So now that I’ve muddied the waters even more, happy shopping ;)

-- Galootish log blog, http://www.timberframe-tools.com

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Beginningwoodworker

13347 posts in 2426 days


#13 posted 08-20-2010 04:31 PM

Ok I go something to think about.

-- CJIII Future cabinetmaker

View rwyoung's profile

rwyoung

369 posts in 2225 days


#14 posted 08-20-2010 04:46 PM

One thing to consider, if you don’t need all four sizes RIGHT NOW, consider looking at buying just the one or two sizes you will use most. Maybe a 1/2” chisel or 3/8” chisel first. Depends on what you have in mind to be doing.

Long run, you pay a little more (assuming new chisels) but you spread out the cost over time AND if you find that you bought a dud or don’t like the handle or whatever, you can sell that one and buy your next choice.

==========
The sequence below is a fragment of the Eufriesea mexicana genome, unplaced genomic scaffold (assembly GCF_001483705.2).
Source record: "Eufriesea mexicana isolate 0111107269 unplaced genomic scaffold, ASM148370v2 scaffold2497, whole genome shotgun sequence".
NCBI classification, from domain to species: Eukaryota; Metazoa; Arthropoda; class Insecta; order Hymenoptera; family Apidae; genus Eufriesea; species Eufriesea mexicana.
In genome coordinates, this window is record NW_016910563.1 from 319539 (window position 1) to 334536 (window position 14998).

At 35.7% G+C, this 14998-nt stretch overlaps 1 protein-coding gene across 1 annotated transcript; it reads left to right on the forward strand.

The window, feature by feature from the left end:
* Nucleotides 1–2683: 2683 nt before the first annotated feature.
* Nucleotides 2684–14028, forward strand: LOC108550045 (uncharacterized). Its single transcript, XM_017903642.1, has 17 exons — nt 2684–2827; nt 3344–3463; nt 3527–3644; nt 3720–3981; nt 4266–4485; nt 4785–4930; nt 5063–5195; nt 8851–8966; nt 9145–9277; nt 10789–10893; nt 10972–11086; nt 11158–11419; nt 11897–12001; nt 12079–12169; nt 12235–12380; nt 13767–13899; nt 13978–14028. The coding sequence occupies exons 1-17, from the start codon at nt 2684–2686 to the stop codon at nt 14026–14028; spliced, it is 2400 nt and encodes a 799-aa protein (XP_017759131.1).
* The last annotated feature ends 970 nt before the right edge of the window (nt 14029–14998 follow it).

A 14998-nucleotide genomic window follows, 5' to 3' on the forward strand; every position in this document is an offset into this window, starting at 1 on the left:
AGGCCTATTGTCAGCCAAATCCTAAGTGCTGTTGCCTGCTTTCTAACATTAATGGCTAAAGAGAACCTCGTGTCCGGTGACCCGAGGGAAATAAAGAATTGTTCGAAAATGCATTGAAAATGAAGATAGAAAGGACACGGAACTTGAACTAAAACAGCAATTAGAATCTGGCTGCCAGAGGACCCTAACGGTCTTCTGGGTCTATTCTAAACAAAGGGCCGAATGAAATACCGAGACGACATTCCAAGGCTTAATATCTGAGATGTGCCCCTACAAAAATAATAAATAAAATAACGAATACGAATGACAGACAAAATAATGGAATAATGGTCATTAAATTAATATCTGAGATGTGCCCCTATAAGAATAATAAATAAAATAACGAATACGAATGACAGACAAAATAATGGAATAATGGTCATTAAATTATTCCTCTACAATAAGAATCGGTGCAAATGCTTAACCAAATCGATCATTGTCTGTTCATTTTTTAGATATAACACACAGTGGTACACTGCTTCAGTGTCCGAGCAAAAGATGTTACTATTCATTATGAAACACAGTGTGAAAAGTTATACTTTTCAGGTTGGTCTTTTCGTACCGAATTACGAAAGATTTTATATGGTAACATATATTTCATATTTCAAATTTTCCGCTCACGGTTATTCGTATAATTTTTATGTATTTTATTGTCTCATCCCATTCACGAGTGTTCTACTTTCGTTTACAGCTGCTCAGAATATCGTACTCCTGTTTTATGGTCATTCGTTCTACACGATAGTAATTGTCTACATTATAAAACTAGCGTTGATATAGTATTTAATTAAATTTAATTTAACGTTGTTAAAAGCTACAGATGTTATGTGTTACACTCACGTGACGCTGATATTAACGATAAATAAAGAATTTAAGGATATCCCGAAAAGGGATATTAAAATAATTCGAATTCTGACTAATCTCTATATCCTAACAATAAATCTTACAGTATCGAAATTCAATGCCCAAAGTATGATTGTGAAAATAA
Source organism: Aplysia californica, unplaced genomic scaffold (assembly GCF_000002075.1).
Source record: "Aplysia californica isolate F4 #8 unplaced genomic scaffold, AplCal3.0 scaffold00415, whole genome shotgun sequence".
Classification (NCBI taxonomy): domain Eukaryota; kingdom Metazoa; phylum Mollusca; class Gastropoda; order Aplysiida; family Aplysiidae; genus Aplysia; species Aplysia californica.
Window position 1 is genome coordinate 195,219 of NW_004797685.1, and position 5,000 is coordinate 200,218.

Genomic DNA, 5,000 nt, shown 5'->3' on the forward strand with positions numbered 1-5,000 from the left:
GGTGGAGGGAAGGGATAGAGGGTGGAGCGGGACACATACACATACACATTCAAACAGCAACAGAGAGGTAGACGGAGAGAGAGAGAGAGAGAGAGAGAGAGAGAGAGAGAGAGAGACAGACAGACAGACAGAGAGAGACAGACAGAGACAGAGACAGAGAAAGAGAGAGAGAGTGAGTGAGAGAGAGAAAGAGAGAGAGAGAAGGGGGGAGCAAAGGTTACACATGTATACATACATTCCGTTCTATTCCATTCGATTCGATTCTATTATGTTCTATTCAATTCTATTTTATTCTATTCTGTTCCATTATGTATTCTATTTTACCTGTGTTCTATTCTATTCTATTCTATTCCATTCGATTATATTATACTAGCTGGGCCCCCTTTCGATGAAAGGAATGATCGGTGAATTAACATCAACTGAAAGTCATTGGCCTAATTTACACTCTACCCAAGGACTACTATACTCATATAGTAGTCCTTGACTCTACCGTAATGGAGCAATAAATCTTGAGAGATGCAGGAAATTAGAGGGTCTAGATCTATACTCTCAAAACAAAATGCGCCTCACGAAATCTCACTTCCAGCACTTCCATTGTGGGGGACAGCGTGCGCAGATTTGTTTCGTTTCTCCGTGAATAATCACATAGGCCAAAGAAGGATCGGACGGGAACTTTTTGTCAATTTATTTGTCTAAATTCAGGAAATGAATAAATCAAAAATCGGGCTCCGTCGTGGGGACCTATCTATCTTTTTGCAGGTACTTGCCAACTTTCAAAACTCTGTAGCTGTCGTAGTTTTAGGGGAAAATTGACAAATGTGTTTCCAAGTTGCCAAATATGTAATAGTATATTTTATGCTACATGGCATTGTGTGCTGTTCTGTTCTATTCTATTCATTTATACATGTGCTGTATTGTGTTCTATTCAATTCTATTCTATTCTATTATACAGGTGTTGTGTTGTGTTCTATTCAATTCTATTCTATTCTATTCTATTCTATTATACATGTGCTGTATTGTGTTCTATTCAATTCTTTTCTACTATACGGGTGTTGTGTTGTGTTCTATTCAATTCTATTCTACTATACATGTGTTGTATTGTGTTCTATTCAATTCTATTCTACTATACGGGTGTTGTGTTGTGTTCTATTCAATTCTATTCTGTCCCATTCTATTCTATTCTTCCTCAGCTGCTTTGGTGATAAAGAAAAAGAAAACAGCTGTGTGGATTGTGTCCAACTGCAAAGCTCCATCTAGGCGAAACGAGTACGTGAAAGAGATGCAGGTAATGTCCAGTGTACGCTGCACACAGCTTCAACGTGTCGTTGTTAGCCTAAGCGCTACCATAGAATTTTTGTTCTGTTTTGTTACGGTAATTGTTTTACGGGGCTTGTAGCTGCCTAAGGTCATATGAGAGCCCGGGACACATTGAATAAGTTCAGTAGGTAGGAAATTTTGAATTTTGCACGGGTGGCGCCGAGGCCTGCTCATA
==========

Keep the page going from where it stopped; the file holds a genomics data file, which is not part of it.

Also with regard to the Narex chisels, I bought their mortise chisels and the handles while a good size and shape for me had too much lacquer for my taste. A little turpentine and some scrubbing and I took them down to bare wood. To me, that feels better. Not sure if their bench chisels are the same way.

Chisel handles seem to be a very personal thing. While I have a set of the blue handle Marples now I’ve got it on my list to start replacing them with either vintage or new socket handle chisels. The plan being that if I don’t like the handle I can very easily make my own. The Marples look like socket handles but as I understand it there is a short tang inside the plastic.